I left my home here in Fenelon Falls yesterday afternoon (Dec 1) with freezing rain pellets sticking to the windshield. I didn't drive 10 km down the road before it had turned to rain. Mind you, it was rain that was lashing down. We received so much moisture again that rivers had breached their banks and new creeks and rivers were forming across the low-lying areas of many fields.
It was so dark as I was getting dressed to go to work at one o'clock in the afternoon that I thought I had made some sort of mistake, that it was really 5 or 6 o'clock, that the sun had gone down.
This darkness and rain lasted until I crossed over the Ridges just south of Port Perry and started to descend into the lower reaches surrounding Lake Ontario. Over the city of Oshawa spread out in front of me, blue skies and sun were breaking through from the west, chasing the dark clouds away to the east.
As for the drive home from work last night, it was long fight to keep the car on the road, holding it against the buffeting winds. The roads were dry. By the time I had passed Lindsay and was approaching Fenelon Falls, a few snow flurries were blowing about and the roads started to show evidence of black ice.
About 3 km from my home, crews had just finished up removing a large fallen tree from the road. Many branches were down in my laneway, which passes through a woods for about the first 1/2 km.
The grand finale was a butternut tree across the driveway. Fortunately for me, it's across the back part of the laneway that passes my house to continue over the hill down to my landlords' houses by the lake. ( My landlords were able to get by this morning by circling around the island the laneway makes in front of my house.)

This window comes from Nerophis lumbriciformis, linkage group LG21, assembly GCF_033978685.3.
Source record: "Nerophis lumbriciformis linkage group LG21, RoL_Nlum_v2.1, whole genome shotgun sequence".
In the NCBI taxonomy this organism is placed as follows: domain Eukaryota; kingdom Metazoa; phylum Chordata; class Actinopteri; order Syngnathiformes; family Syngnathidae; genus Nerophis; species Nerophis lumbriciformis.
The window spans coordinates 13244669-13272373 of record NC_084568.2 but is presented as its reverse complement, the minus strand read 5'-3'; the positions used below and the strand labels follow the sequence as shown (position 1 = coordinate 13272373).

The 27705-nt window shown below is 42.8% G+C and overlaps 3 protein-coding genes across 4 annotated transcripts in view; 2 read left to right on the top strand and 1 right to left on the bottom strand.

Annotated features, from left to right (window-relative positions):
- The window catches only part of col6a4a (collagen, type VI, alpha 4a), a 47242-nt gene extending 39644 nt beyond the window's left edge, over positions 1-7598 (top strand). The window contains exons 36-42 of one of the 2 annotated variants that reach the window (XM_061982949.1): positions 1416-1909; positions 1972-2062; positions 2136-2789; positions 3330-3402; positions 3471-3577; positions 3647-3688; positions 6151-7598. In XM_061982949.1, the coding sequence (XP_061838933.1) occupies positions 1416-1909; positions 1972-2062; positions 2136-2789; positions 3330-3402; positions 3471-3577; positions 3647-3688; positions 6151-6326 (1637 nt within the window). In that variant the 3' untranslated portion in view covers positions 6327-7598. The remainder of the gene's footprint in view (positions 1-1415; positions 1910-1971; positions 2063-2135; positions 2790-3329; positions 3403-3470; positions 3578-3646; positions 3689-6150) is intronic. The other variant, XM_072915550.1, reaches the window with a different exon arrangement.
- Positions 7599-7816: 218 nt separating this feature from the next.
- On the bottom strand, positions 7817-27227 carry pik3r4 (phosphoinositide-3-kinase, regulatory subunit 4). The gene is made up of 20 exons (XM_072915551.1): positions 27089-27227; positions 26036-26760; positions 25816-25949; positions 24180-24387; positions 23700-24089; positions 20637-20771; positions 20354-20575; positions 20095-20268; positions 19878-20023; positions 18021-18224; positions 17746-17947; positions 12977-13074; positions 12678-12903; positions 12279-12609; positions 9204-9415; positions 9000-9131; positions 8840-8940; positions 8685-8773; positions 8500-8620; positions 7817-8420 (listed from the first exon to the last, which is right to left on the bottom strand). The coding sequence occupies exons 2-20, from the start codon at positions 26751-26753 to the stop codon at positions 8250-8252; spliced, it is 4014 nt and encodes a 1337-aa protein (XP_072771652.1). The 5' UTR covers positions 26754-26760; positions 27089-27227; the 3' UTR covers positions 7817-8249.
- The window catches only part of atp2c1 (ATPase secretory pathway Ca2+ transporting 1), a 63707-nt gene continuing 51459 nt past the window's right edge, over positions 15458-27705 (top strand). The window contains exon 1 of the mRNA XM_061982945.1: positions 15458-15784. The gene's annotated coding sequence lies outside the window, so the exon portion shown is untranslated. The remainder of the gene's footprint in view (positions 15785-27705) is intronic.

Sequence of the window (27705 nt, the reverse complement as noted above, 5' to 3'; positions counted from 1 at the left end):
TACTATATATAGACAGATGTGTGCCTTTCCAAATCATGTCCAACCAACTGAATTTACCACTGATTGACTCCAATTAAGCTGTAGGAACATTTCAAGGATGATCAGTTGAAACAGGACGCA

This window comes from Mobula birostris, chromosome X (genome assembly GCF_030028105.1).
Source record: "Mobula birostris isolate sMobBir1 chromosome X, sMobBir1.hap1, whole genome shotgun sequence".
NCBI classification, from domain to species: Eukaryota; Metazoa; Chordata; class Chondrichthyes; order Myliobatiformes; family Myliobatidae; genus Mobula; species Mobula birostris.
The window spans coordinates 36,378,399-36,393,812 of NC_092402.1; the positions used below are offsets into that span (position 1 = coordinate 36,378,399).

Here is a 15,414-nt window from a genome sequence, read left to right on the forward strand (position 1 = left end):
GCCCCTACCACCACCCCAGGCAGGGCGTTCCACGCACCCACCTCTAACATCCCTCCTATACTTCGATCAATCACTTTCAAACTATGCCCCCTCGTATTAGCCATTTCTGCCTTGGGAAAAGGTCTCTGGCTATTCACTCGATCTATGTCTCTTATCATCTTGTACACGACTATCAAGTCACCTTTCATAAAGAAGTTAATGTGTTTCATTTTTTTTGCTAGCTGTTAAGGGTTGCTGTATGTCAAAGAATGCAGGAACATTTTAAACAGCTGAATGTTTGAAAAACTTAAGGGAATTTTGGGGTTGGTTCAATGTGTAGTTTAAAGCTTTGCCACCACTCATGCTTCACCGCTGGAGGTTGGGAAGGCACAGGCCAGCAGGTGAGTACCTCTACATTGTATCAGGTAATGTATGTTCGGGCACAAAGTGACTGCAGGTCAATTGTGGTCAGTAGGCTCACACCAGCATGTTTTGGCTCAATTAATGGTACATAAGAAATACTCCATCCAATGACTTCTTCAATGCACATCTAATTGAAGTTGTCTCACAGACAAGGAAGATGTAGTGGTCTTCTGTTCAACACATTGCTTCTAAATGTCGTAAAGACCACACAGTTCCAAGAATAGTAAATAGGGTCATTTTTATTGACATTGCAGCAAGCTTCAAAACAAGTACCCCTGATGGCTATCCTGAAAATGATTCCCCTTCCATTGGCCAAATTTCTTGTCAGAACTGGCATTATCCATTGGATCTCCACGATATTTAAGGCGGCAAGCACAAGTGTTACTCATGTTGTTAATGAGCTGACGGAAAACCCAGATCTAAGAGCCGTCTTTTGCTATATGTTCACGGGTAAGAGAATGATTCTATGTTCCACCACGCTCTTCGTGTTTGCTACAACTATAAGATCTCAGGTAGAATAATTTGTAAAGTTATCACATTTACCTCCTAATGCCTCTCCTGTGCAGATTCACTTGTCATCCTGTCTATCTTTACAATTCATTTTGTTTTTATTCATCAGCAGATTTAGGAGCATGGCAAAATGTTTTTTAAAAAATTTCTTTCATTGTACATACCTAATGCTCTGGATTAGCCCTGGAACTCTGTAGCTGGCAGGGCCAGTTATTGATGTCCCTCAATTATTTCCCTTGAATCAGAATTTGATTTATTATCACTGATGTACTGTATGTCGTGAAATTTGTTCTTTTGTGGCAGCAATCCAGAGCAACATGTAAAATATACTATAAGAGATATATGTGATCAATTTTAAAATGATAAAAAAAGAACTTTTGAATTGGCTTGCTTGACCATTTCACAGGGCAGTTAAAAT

I fully expected to wake up this morning to more trees down because there are many trees here that must be about 100 years old and have many weak limbs and dead branches. Of the longer lived beaches and oaks, most of those are in the woods -- not nearer the house. Near the house we have mostly maples and butternuts.
Oh, and the most irritating tree -- one I place in category all its own -- we call it the Manitoba maple, Acer negundo. Anybody who knows me knows it's not one of my favorites, a prolific self-seeder that quickly grows to some size with shrubby, weak wood that breaks and drops endlessly...ok, stop!
I try to be fair, because I believe Mother Nature has a purpose for everything. And I seem to recall someone writing about a special niche for even A. negundo, at least as a food source, I think it was, for one of our song birds. As I can worry endlessly about our disappearing songbirds, I won't go on a rampage to eliminate A. negundo.
The sun is shining again to the north and over the house. Over the lake to the south of me, the skies are very dark. There is a gusty wind. What will the weather be like today for my drive to work?